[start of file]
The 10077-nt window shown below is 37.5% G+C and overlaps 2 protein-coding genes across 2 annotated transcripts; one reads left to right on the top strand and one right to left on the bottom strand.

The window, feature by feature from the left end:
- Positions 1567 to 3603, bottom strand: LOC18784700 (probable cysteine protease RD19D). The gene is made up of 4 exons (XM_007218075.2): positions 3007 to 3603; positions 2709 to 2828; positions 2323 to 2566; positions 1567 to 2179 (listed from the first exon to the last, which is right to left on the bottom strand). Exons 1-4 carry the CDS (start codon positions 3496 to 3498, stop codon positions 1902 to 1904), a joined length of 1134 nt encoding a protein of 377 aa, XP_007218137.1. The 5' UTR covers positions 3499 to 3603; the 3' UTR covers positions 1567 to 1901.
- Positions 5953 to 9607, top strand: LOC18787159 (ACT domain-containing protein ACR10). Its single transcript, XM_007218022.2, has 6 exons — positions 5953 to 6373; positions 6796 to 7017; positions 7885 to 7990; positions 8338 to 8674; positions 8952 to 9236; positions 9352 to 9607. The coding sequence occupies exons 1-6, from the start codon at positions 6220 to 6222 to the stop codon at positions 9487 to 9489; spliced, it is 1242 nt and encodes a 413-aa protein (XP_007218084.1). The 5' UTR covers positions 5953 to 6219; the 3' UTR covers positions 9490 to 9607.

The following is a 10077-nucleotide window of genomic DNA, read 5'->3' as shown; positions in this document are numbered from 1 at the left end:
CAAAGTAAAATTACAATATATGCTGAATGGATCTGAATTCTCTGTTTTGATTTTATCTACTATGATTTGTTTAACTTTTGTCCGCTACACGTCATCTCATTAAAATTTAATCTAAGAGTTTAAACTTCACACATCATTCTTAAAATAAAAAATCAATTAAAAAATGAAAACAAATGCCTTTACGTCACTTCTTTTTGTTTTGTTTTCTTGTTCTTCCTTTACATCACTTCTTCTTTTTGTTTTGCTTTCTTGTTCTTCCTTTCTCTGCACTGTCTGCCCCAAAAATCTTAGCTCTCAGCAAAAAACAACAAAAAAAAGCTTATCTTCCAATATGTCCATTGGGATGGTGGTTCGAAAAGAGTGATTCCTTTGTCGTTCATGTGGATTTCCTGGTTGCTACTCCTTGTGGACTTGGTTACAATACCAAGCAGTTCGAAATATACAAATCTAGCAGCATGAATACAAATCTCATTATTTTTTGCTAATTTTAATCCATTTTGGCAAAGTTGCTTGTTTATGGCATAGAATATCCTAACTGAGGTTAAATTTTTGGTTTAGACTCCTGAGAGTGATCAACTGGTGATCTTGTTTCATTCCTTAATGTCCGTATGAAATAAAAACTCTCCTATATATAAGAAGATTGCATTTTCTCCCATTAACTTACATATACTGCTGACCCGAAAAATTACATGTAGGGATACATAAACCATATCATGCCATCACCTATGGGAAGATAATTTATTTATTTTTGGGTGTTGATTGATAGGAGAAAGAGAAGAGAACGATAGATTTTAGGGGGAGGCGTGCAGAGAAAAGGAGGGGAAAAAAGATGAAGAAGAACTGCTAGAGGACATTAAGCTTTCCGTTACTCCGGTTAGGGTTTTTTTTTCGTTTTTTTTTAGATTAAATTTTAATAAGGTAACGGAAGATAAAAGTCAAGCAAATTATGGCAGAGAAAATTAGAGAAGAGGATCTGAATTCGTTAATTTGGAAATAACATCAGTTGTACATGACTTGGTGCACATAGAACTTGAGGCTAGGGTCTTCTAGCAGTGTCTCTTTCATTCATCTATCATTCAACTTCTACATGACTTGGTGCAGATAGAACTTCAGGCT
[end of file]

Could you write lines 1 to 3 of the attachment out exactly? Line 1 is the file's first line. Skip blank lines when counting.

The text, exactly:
The 10077-nt window shown below is 37.5% G+C and overlaps 2 protein-coding genes across 2 annotated transcripts; one reads left to right on the top strand and one right to left on the bottom strand.

The window, feature by feature from the left end:
- Positions 1567 to 3603, bottom strand: LOC18784700 (probable cysteine protease RD19D). The gene is made up of 4 exons (XM_007218075.2): positions 3007 to 3603; positions 2709 to 2828; positions 2323 to 2566; positions 1567 to 2179 (listed from the first exon to the last, which is right to left on the bottom strand). Exons 1-4 carry the CDS (start codon positions 3496 to 3498, stop codon positions 1902 to 1904), a joined length of 1134 nt encoding a protein of 377 aa, XP_007218137.1. The 5' UTR covers positions 3499 to 3603; the 3' UTR covers positions 1567 to 1901.